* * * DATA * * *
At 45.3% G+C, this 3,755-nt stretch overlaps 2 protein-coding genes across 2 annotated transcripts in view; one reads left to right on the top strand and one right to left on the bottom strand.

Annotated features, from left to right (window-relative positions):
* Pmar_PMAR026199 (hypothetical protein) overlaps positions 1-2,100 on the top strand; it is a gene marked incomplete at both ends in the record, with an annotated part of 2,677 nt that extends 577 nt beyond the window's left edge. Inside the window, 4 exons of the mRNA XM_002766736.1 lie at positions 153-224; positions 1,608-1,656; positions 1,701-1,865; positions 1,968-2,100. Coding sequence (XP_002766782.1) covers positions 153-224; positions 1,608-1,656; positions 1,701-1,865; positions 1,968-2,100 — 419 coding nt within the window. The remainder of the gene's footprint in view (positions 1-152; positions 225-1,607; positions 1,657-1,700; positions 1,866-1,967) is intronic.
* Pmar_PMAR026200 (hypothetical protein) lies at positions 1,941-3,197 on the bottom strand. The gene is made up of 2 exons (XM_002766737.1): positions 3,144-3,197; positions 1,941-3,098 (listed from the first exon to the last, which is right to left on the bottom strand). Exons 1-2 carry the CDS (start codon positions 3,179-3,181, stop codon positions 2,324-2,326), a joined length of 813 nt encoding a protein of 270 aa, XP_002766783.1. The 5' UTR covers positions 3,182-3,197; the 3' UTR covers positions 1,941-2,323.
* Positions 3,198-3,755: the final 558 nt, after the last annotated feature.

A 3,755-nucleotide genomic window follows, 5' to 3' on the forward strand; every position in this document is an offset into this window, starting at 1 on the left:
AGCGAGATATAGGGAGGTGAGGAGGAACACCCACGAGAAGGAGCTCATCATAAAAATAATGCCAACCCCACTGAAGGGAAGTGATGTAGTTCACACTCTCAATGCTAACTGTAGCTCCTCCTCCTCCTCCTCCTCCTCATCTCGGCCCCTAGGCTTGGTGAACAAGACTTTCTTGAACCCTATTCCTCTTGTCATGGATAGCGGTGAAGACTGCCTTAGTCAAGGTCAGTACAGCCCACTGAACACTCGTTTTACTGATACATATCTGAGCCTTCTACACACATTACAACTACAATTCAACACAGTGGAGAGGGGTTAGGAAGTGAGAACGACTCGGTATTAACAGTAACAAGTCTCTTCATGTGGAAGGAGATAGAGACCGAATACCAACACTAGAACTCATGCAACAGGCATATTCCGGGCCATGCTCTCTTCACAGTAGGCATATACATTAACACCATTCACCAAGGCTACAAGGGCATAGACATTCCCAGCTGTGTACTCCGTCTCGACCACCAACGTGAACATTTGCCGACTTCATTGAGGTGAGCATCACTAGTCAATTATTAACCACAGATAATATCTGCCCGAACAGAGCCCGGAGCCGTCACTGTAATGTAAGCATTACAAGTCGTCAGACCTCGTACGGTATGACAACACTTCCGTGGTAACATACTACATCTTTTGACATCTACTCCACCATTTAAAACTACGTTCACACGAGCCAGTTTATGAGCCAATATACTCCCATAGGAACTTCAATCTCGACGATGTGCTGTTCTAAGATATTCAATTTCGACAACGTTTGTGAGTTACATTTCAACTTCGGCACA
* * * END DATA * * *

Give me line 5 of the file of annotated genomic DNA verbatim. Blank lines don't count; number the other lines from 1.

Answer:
* Positions 3,198-3,755: the final 558 nt, after the last annotated feature.